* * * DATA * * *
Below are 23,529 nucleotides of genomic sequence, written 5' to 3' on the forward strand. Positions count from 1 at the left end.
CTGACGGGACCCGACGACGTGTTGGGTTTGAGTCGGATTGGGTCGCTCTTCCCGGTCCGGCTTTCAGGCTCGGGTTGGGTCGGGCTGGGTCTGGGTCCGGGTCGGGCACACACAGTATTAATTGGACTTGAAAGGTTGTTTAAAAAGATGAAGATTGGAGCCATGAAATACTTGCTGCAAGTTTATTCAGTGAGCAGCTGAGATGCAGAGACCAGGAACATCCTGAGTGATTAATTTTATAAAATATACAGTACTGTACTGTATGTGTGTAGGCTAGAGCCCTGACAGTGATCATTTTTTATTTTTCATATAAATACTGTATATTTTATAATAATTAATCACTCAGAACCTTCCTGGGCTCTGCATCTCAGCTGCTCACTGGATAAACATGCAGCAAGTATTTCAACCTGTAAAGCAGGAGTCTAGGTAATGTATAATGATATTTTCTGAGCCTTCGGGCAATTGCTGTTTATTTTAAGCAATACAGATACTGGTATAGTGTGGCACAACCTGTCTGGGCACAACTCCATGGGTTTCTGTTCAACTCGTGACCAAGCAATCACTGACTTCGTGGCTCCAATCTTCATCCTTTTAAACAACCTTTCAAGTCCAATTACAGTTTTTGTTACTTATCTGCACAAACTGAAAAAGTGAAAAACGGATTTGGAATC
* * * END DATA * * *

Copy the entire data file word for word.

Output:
Below are 23,529 nucleotides of genomic sequence, written 5' to 3' on the forward strand. Positions count from 1 at the left end.
CTGACGGGACCCGACGACGTGTTGGGTTTGAGTCGGATTGGGTCGCTCTTCCCGGTCCGGCTTTCAGGCTCGGGTTGGGTCGGGCTGGGTCTGGGTCCGGGTCGGGCACACACAGTATTAATTGGACTTGAAAGGTTGTTTAAAAAGATGAAGATTGGAGCCATGAAATACTTGCTGCAAGTTTATTCAGTGAGCAGCTGAGATGCAGAGACCAGGAACATCCTGAGTGATTAATTTTATAAAATATACAGTACTGTACTGTATGTGTGTAGGCTAGAGCCCTGACAGTGATCATTTTTTATTTTTCATATAAATACTGTATATTTTATAATAATTAATCACTCAGAACCTTCCTGGGCTCTGCATCTCAGCTGCTCACTGGATAAACATGCAGCAAGTATTTCAACCTGTAAAGCAGGAGTCTAGGTAATGTATAATGATATTTTCTGAGCCTTCGGGCAATTGCTGTTTATTTTAAGCAATACAGATACTGGTATAGTGTGGCACAACCTGTCTGGGCACAACTCCATGGGTTTCTGTTCAACTCGTGACCAAGCAATCACTGACTTCGTGGCTCCAATCTTCATCCTTTTAAACAACCTTTCAAGTCCAATTACAGTTTTTGTTACTTATCTGCACAAACTGAAAAAGTGAAAAACGGATTTGGAATC